My Luce year has been a whirlwind of firsts. My first time visiting and living in Asia.

My first time living on a tropical island. What was meant to be a two-week quarantine on Phuket upon arrival in Thailand before moving to Bangkok turned into almost four months of living on the island. I created a home in the southern part of Phuket, developed a community, and maintained an active routine.

My first time learning (or attempting to learn) a tonal language. I have been learning Thai since my arrival with various Thai tutors and teachers, some of whom have become good friends. Learning Thai has been frustrating for me because I struggle to hear the difference in tones. A couple months in, I almost thought about giving up entirely, but I decided that attempting to learn the language to the best of my ability was better than not trying at all. Speaking Thai has been an incredible asset in communicating in different settings and exhibiting my embrace of Thai people and their language.

My first time learning and training Muay Thai. I had tried boxing and kickboxing before, but the knee kicks and elbow strikes of Muay Thai make it that much more exhilarating. I trained at a gym on the soi (street) I lived on in Bangkok and I would look forward to my trainings. Although the trainers had won countless fights and had delivered more than a few sweeping knockouts, they are some of the kindest people I have met. They were reserved at first, but once we got to know each other, they would poke fun at me for my dance-like fast punches, tell me about their families and their days as Muay Thai fighters, and show me pictures of their hometowns and their pets.

My first time driving a motorbike. Although apprehensive at first, I learned how to ride a motorbike since it is usually one of the most efficient (and sometimes the most enjoyable) ways to get around many parts of Southeast Asia. I might be the slowest driver on the road, but I love being able to ride through landscapes of jungle and sea. My senses come alive when I feel the wind and the changes in air temperature and smell the trees and the greenery. It’s a religious experience.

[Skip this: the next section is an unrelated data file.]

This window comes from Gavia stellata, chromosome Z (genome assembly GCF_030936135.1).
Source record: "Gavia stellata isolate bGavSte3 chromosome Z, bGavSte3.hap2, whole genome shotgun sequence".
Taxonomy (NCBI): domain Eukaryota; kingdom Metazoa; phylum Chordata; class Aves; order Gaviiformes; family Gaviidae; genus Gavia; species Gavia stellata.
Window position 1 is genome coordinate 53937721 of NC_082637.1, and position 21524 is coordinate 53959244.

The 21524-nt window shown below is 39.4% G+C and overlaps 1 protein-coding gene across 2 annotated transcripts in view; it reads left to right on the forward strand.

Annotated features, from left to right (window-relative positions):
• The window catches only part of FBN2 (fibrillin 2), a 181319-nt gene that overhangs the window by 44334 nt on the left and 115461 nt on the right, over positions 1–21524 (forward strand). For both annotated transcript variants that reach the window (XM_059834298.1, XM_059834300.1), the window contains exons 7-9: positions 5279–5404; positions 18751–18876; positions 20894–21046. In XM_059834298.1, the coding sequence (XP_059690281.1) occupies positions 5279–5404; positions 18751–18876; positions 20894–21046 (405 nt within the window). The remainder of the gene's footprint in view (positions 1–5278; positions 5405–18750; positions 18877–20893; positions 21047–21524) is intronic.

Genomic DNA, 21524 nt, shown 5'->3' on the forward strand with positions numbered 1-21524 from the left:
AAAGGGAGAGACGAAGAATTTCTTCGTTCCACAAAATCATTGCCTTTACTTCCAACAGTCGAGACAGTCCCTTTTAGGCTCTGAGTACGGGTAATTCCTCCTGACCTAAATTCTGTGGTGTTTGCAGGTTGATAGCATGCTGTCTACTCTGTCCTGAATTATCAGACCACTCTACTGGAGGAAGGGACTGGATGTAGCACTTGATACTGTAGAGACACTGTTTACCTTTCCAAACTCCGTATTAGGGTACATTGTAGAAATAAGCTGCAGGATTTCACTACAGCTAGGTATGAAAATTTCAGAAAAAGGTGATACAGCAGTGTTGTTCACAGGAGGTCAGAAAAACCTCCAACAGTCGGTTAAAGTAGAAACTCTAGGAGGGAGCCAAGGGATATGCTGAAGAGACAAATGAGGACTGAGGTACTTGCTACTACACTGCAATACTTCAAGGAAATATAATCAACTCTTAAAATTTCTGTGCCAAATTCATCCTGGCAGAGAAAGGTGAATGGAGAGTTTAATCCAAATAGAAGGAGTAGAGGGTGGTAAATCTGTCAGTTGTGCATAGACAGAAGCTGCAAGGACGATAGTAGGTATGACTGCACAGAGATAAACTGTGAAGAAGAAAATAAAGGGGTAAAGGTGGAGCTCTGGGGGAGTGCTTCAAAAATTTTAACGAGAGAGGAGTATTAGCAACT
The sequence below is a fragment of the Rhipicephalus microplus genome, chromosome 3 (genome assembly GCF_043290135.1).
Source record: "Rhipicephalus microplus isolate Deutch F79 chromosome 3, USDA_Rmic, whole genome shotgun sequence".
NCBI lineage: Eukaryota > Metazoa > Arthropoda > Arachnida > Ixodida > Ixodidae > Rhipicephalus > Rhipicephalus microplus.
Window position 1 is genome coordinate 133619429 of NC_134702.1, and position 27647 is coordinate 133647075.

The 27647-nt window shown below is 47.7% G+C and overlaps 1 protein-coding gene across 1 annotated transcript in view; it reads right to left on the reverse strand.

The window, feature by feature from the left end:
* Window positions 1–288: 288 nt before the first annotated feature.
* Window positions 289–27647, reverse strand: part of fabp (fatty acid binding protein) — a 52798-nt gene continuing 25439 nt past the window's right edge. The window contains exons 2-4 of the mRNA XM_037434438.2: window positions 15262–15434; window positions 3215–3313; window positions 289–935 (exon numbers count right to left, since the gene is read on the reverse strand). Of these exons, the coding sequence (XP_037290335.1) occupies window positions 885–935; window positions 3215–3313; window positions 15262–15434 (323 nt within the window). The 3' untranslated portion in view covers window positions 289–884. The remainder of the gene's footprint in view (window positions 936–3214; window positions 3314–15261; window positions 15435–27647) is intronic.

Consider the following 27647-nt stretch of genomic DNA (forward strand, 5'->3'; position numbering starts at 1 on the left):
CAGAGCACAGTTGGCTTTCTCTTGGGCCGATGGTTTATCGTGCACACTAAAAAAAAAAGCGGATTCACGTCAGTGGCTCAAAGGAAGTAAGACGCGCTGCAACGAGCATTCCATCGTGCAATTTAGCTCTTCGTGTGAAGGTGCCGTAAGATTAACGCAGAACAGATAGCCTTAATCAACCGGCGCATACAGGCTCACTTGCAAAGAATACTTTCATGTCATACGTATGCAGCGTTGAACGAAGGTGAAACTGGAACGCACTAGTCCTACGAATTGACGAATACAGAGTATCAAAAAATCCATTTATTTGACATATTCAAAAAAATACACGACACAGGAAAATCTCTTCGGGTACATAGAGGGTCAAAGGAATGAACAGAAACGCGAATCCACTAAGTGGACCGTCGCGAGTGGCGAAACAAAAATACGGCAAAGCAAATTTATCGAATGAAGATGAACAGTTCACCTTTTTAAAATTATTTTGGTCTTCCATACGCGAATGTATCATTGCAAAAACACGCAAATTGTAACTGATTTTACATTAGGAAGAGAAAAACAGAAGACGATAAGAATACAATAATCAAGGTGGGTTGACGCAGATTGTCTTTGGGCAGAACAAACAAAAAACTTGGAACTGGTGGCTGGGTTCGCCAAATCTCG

My first time visiting Buddhist temples and learning about Buddhist practices and rituals. I learned that monks go out every morning to collect food for the day from the community, and according to my Thai friends, some individuals donate foods that their departed liked to eat. A friend told me that her grandfather donates his deceased wife’s favorite foods to the monks so that she may enjoy them too, which is such a beautiful gesture.

My first time picking a starfruit from a tree and eating it fresh. I got to go on a field trip to Northeast Thailand as part of my placement with a community-based tourism (CBT) social enterprise. The community we visited is known for its indigo dyeing and farming and we got to spend a week there experiencing their local tourism activities and conducting workshops with the locals to help them expand their CBT ecosystem.

Despite all of these firsts, the once novel and foreign experiences now feel familiar and almost commonplace. I never thought that I would feel at home sitting on the back of a motorbike taxi whizzing through the busy streets of Bangkok or asking for a kilogram of mangoes in Thai at the local produce market. This is all a testament to the wonderful people (Thai and foreign) I have met who have welcomed me, befriended me, and answered my many questions. Cheers to these firsts and hopefully many more to come!

by Michelle Abou-Raad on February 02, 2022